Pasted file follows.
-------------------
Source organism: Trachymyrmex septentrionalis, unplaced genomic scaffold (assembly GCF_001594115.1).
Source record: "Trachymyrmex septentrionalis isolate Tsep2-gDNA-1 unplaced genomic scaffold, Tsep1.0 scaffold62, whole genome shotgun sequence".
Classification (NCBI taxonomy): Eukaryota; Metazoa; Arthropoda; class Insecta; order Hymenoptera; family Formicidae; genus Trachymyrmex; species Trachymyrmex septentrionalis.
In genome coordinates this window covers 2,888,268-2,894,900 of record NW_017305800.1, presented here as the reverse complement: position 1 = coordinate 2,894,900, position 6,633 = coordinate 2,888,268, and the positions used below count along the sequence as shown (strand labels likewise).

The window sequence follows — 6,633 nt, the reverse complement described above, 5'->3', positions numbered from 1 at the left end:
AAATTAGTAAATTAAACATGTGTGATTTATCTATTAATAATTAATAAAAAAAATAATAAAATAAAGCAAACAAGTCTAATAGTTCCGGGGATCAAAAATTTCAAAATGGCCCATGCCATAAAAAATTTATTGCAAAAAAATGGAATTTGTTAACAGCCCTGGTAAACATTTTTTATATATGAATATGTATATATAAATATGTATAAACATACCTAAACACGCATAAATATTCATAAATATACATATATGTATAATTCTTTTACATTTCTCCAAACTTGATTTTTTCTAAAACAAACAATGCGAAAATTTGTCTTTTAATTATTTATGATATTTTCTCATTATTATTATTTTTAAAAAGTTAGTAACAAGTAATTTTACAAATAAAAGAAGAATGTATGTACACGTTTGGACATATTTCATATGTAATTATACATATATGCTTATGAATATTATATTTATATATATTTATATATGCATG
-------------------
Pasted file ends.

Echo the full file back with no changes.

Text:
Source organism: Trachymyrmex septentrionalis, unplaced genomic scaffold (assembly GCF_001594115.1).
Source record: "Trachymyrmex septentrionalis isolate Tsep2-gDNA-1 unplaced genomic scaffold, Tsep1.0 scaffold62, whole genome shotgun sequence".
Classification (NCBI taxonomy): Eukaryota; Metazoa; Arthropoda; class Insecta; order Hymenoptera; family Formicidae; genus Trachymyrmex; species Trachymyrmex septentrionalis.
In genome coordinates this window covers 2,888,268-2,894,900 of record NW_017305800.1, presented here as the reverse complement: position 1 = coordinate 2,894,900, position 6,633 = coordinate 2,888,268, and the positions used below count along the sequence as shown (strand labels likewise).

The window sequence follows — 6,633 nt, the reverse complement described above, 5'->3', positions numbered from 1 at the left end:
AAATTAGTAAATTAAACATGTGTGATTTATCTATTAATAATTAATAAAAAAAATAATAAAATAAAGCAAACAAGTCTAATAGTTCCGGGGATCAAAAATTTCAAAATGGCCCATGCCATAAAAAATTTATTGCAAAAAAATGGAATTTGTTAACAGCCCTGGTAAACATTTTTTATATATGAATATGTATATATAAATATGTATAAACATACCTAAACACGCATAAATATTCATAAATATACATATATGTATAATTCTTTTACATTTCTCCAAACTTGATTTTTTCTAAAACAAACAATGCGAAAATTTGTCTTTTAATTATTTATGATATTTTCTCATTATTATTATTTTTAAAAAGTTAGTAACAAGTAATTTTACAAATAAAAGAAGAATGTATGTACACGTTTGGACATATTTCATATGTAATTATACATATATGCTTATGAATATTATATTTATATATATTTATATATGCATG